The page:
Dave is grateful for what he’s learned at boiler classes. “Rollag (Western Minnesota Steam Threshers’ Reunion), for instance, has very, very good instructors,” he says. “What was interesting in that class was how many people attending were in their 20s. It’s something everybody involved with steam should think about.”

The classes prepare people for a hobby boiler license. “My sons are taking the boiler class soon,” Dave says, “and I hope my grandsons will continue the tradition.”

At shows people often give opinions on how he should operate the machine, but Dave takes that with a grain of salt. “The operator needs to do what he feels is right and safe,” he says. “A steam engine is totally different than a gas tractor. You can’t drive over real rough terrain where the water will slop around and expose the top surface of the boiler; that will create problems. At all times you have to pay attention to maintaining the water level and steam pressure.”

Enduring appeal

At shows, people smile whenever they see the Case. “Everybody has a story relating to old steam engines; they all seem to have a relative who worked on one,” Dave says. “When I open the fire door and they see that fire burning, they’re just in awe.”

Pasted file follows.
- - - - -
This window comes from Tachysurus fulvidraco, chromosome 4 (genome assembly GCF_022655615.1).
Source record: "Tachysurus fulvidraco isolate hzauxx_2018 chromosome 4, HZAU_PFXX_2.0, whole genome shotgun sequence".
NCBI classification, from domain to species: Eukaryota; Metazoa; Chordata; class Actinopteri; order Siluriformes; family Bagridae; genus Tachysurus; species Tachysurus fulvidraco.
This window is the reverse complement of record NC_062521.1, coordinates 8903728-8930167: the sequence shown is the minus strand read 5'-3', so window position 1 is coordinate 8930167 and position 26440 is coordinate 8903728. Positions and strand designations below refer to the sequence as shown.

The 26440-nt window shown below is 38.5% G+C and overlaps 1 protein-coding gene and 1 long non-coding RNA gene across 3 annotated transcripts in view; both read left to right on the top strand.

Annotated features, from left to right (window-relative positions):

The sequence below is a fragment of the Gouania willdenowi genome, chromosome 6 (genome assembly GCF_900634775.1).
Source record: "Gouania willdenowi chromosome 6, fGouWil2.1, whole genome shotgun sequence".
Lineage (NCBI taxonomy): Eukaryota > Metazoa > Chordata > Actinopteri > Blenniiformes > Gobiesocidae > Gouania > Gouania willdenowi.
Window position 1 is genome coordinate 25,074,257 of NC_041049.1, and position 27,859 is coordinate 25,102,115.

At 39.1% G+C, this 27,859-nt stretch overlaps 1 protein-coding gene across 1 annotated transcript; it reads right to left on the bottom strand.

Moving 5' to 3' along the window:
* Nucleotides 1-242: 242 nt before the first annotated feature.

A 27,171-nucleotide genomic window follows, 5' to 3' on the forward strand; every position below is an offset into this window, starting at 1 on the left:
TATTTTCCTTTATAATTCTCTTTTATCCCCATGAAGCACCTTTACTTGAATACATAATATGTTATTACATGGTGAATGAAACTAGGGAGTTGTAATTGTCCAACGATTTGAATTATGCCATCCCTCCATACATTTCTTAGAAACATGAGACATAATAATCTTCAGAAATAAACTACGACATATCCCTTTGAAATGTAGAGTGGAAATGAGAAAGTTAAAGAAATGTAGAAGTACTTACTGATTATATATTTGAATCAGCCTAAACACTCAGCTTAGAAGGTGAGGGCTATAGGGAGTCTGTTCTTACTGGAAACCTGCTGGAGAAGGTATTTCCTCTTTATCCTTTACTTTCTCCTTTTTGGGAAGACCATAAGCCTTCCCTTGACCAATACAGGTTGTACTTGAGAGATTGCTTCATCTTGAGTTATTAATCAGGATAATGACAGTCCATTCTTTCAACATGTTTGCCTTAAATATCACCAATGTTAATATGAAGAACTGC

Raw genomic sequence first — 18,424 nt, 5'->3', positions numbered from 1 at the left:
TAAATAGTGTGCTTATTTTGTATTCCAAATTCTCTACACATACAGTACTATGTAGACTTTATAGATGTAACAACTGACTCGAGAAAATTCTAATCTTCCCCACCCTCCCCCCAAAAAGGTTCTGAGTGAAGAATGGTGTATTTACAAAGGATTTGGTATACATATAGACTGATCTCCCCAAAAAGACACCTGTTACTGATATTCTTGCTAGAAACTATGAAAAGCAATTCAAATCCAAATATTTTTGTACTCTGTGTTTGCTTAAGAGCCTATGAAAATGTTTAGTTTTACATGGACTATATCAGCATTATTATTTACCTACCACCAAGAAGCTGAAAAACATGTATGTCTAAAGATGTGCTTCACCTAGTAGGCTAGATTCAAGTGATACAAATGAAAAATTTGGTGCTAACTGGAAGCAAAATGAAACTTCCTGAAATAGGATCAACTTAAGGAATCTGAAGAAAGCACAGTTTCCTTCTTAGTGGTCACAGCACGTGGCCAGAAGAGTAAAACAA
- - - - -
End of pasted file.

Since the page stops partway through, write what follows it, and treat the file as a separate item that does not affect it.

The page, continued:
As a collector, Dave is motivated by a desire to keep the past alive. “When I see a truckload of scrap going to the scrap yard, it hurts me,” he says. “The little value you get at the scrap yard isn’t much compared to the value of preserving and saving old iron. There’s so much nice stuff we should preserve; I just try to do that.” FC

For more information: Dave Haala, 22098 First Ave. So., Sleepy Eye, MN 56085.

Bill Vossler is a freelance writer and author of several books on antique farm tractors and toys. Contact him at Box 372, 400 Caroline Ln., Rockville, MN 56369; email:

Read more about Case steam engines in 1897 15 HP Case Compound Steam Traction Engine and The Legendary 150 HP Case Steam Engine. Find out more about the Case engine trademark in Civil War Mascot Provides Inspiration for Case Trademark. Learn how to properly start a steam engine’s cold boiler in Starting a Cold Boiler.